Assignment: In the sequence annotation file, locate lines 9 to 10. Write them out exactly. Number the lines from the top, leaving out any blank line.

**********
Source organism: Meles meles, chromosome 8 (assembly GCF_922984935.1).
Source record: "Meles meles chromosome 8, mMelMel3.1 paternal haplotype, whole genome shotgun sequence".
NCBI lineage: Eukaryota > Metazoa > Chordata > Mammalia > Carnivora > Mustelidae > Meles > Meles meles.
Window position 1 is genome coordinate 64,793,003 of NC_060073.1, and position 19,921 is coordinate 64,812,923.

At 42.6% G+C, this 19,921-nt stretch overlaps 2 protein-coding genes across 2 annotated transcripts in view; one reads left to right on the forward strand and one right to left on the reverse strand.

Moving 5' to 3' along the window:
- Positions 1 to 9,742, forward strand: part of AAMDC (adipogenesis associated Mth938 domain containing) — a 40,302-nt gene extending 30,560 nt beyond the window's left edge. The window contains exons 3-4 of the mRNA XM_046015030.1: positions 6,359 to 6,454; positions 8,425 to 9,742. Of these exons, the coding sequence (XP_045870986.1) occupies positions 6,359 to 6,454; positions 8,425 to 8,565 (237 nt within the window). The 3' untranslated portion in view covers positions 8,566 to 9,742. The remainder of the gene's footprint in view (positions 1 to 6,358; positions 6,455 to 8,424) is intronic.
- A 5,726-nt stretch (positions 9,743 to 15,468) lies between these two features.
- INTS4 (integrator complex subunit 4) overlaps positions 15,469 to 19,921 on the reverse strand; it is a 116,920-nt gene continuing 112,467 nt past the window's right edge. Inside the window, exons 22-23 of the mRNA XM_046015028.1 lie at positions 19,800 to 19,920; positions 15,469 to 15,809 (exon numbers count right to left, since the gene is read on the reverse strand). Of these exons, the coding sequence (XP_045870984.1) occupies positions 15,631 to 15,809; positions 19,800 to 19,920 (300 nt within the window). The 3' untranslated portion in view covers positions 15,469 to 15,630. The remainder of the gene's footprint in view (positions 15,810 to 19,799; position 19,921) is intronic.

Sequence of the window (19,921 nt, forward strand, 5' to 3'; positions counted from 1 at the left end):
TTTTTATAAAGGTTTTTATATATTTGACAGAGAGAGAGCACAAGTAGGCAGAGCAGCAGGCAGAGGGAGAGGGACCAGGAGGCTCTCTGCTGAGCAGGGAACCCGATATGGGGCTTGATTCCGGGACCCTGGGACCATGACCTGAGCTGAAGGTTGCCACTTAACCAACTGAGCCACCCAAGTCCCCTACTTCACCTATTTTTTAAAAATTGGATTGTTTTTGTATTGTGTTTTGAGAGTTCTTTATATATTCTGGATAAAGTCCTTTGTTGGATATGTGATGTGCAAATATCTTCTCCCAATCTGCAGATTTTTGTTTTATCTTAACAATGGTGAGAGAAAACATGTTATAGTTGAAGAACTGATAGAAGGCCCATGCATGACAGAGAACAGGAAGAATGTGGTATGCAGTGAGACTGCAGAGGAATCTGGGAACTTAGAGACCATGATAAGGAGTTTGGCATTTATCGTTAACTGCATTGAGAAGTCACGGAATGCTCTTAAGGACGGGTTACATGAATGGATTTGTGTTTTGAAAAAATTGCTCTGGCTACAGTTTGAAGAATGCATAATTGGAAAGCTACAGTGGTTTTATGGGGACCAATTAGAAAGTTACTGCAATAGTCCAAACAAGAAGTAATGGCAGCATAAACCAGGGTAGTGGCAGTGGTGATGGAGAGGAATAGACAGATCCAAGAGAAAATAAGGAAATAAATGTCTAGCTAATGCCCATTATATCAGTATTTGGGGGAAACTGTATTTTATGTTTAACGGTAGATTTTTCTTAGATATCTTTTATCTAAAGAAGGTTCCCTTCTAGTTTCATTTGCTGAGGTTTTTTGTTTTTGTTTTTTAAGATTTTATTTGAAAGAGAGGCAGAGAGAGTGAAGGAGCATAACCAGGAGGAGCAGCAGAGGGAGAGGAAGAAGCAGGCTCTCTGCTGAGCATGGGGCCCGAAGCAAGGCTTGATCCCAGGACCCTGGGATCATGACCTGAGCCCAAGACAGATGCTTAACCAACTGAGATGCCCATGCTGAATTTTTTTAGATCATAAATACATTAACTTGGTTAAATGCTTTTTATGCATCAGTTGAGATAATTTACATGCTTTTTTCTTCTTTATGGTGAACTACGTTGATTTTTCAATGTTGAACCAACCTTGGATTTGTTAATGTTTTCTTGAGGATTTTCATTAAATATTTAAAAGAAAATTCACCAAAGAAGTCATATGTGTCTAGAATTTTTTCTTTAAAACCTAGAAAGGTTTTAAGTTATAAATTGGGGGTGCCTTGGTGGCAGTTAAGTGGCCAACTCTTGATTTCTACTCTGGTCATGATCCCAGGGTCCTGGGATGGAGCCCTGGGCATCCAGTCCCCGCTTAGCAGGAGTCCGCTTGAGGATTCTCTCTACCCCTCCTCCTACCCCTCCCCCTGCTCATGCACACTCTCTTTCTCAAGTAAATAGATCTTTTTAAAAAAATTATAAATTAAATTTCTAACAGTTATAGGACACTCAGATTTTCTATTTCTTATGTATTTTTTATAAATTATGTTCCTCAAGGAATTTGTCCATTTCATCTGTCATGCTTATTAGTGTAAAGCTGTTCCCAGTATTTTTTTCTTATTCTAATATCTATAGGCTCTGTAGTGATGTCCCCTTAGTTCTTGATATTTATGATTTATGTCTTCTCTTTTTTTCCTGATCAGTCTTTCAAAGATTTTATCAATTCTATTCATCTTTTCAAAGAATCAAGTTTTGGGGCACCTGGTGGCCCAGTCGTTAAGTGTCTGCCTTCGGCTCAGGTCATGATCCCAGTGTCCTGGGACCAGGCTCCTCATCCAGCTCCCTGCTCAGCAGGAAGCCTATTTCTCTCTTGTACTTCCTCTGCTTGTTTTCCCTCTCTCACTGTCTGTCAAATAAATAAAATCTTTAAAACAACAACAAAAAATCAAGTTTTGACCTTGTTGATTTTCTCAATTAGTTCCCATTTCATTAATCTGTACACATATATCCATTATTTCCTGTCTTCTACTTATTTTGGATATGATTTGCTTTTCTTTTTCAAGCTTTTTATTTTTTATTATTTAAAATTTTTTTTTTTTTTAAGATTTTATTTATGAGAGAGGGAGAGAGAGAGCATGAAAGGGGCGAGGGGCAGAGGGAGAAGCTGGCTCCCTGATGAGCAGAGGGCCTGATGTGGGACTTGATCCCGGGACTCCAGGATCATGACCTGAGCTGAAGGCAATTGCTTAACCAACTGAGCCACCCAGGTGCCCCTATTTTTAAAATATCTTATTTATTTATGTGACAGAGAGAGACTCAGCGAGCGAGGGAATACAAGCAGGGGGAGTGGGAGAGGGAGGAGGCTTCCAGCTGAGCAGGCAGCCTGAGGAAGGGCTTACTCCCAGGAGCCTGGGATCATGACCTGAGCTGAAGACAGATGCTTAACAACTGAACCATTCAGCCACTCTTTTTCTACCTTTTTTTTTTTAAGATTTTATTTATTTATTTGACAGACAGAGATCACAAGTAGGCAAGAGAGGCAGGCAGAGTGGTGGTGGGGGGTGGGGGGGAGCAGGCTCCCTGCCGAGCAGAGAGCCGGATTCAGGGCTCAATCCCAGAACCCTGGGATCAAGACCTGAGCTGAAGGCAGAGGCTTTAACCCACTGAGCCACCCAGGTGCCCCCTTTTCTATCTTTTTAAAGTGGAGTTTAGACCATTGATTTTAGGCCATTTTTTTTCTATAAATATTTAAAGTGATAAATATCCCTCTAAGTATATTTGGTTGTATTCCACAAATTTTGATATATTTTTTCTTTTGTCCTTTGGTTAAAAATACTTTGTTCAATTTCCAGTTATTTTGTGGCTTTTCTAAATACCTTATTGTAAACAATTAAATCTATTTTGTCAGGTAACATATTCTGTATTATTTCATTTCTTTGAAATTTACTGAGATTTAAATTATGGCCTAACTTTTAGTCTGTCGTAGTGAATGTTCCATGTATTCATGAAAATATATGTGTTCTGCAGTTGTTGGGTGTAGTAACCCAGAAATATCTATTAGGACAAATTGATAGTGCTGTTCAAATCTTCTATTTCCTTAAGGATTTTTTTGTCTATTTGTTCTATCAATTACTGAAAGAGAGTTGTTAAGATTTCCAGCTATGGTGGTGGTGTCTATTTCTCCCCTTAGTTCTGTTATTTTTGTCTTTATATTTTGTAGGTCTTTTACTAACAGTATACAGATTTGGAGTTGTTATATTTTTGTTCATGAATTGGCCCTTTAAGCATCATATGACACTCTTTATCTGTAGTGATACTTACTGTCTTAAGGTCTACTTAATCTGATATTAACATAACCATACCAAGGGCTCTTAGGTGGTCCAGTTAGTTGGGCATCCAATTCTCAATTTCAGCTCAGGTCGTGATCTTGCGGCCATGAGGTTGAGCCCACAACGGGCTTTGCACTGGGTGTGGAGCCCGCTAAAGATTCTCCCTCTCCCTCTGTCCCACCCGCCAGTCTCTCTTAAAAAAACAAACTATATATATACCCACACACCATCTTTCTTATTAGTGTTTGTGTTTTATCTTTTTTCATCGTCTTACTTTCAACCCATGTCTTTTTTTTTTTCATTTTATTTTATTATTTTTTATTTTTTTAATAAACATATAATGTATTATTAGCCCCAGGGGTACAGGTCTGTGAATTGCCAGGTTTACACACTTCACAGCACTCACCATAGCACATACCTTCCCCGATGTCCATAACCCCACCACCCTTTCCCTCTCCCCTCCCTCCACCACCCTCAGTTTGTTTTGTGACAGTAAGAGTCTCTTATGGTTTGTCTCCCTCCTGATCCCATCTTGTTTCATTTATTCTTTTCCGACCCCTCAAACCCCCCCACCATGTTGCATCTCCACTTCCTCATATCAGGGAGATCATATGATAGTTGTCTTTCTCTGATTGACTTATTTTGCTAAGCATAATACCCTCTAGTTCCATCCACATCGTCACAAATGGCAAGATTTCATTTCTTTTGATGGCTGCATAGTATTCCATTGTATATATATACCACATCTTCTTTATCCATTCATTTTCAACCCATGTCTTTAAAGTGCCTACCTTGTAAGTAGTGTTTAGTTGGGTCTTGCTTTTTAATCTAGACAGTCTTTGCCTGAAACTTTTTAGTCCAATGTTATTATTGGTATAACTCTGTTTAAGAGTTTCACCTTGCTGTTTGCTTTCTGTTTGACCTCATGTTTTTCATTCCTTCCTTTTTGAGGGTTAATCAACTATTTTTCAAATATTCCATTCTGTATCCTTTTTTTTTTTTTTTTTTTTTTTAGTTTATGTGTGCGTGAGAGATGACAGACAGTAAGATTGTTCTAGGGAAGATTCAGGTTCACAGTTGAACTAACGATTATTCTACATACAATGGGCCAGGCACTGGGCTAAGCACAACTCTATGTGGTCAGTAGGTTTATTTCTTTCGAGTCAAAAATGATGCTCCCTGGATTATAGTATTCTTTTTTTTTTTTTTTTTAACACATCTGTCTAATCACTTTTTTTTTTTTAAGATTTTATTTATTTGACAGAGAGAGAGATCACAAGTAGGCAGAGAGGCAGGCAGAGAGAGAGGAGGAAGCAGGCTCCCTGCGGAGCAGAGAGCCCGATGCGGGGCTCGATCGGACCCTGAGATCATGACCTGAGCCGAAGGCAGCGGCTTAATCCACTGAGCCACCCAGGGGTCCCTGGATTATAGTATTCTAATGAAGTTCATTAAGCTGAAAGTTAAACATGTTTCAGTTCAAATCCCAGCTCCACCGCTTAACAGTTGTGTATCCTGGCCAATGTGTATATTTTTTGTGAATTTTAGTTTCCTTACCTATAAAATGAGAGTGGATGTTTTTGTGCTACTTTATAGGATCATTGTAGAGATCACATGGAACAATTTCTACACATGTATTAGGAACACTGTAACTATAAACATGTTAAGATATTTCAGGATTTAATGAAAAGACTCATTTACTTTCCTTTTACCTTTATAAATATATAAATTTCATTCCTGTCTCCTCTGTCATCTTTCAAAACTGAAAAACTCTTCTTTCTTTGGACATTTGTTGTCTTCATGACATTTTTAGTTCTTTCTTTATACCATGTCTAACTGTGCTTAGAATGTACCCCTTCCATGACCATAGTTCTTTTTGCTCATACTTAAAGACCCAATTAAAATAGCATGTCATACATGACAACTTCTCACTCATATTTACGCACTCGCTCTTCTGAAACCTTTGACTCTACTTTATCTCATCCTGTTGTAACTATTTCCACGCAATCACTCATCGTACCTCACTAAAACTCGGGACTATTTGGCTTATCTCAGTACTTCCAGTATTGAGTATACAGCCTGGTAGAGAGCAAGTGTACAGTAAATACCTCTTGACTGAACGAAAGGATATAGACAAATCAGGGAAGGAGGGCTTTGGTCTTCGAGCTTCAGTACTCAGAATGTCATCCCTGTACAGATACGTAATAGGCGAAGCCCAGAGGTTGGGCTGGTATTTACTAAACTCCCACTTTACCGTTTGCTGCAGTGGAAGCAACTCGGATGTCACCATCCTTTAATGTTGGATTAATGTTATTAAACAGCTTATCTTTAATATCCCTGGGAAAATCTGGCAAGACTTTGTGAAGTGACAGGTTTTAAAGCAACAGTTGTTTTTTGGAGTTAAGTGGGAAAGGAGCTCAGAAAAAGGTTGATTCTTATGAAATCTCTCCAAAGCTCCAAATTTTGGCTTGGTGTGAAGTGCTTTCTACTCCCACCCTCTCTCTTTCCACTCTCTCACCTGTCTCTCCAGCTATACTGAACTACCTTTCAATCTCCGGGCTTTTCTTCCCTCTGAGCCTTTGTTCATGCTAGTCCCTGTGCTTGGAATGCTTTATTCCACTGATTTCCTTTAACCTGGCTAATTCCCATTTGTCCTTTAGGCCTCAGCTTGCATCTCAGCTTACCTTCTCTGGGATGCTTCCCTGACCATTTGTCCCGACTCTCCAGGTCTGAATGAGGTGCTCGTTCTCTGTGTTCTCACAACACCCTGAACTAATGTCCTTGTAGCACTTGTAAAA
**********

- INTS4 (integrator complex subunit 4) overlaps positions 15,469 to 19,921 on the reverse strand; it is a 116,920-nt gene continuing 112,467 nt past the window's right edge. Inside the window, exons 22-23 of the mRNA XM_046015028.1 lie at positions 19,800 to 19,920; positions 15,469 to 15,809 (exon numbers count right to left, since the gene is read on the reverse strand). Of these exons, the coding sequence (XP_045870984.1) occupies positions 15,631 to 15,809; positions 19,800 to 19,920 (300 nt within the window). The 3' untranslated portion in view covers positions 15,469 to 15,630. The remainder of the gene's footprint in view (positions 15,810 to 19,799; position 19,921) is intronic.

Sequence of the window (19,921 nt, forward strand, 5' to 3'; positions counted from 1 at the left end):